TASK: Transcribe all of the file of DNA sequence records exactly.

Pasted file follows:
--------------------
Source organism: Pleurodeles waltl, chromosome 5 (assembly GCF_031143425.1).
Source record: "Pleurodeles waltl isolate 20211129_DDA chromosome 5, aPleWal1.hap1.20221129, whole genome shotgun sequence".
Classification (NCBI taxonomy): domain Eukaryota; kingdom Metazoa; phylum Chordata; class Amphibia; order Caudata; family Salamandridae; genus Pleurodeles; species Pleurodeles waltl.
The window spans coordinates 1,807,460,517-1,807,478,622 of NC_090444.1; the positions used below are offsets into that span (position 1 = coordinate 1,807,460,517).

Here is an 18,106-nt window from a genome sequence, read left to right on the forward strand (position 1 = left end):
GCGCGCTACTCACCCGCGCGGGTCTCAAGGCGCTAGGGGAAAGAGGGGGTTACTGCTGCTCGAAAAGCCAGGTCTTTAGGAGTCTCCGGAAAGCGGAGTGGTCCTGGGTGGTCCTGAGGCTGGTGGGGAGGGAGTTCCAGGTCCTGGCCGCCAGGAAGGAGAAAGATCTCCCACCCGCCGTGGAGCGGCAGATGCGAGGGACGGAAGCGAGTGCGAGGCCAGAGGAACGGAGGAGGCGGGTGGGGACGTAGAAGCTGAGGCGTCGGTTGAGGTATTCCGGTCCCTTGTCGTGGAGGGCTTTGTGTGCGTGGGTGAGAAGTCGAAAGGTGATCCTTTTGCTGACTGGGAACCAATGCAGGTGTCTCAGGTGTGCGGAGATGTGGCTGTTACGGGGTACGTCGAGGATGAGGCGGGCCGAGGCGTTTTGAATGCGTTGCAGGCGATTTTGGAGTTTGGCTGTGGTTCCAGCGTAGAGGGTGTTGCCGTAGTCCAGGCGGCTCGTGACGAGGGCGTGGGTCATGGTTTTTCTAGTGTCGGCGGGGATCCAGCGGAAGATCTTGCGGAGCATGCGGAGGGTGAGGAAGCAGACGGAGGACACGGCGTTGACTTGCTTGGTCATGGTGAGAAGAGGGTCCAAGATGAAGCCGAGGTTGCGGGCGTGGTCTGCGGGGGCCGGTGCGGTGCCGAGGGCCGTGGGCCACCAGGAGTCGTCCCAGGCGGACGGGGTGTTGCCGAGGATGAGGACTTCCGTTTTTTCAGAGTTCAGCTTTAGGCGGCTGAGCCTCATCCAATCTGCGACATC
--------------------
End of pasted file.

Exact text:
Source organism: Pleurodeles waltl, chromosome 5 (assembly GCF_031143425.1).
Source record: "Pleurodeles waltl isolate 20211129_DDA chromosome 5, aPleWal1.hap1.20221129, whole genome shotgun sequence".
Classification (NCBI taxonomy): domain Eukaryota; kingdom Metazoa; phylum Chordata; class Amphibia; order Caudata; family Salamandridae; genus Pleurodeles; species Pleurodeles waltl.
The window spans coordinates 1,807,460,517-1,807,478,622 of NC_090444.1; the positions used below are offsets into that span (position 1 = coordinate 1,807,460,517).

Here is an 18,106-nt window from a genome sequence, read left to right on the forward strand (position 1 = left end):
GCGCGCTACTCACCCGCGCGGGTCTCAAGGCGCTAGGGGAAAGAGGGGGTTACTGCTGCTCGAAAAGCCAGGTCTTTAGGAGTCTCCGGAAAGCGGAGTGGTCCTGGGTGGTCCTGAGGCTGGTGGGGAGGGAGTTCCAGGTCCTGGCCGCCAGGAAGGAGAAAGATCTCCCACCCGCCGTGGAGCGGCAGATGCGAGGGACGGAAGCGAGTGCGAGGCCAGAGGAACGGAGGAGGCGGGTGGGGACGTAGAAGCTGAGGCGTCGGTTGAGGTATTCCGGTCCCTTGTCGTGGAGGGCTTTGTGTGCGTGGGTGAGAAGTCGAAAGGTGATCCTTTTGCTGACTGGGAACCAATGCAGGTGTCTCAGGTGTGCGGAGATGTGGCTGTTACGGGGTACGTCGAGGATGAGGCGGGCCGAGGCGTTTTGAATGCGTTGCAGGCGATTTTGGAGTTTGGCTGTGGTTCCAGCGTAGAGGGTGTTGCCGTAGTCCAGGCGGCTCGTGACGAGGGCGTGGGTCATGGTTTTTCTAGTGTCGGCGGGGATCCAGCGGAAGATCTTGCGGAGCATGCGGAGGGTGAGGAAGCAGACGGAGGACACGGCGTTGACTTGCTTGGTCATGGTGAGAAGAGGGTCCAAGATGAAGCCGAGGTTGCGGGCGTGGTCTGCGGGGGCCGGTGCGGTGCCGAGGGCCGTGGGCCACCAGGAGTCGTCCCAGGCGGACGGGGTGTTGCCGAGGATGAGGACTTCCGTTTTTTCAGAGTTCAGCTTTAGGCGGCTGAGCCTCATCCAATCTGCGACATC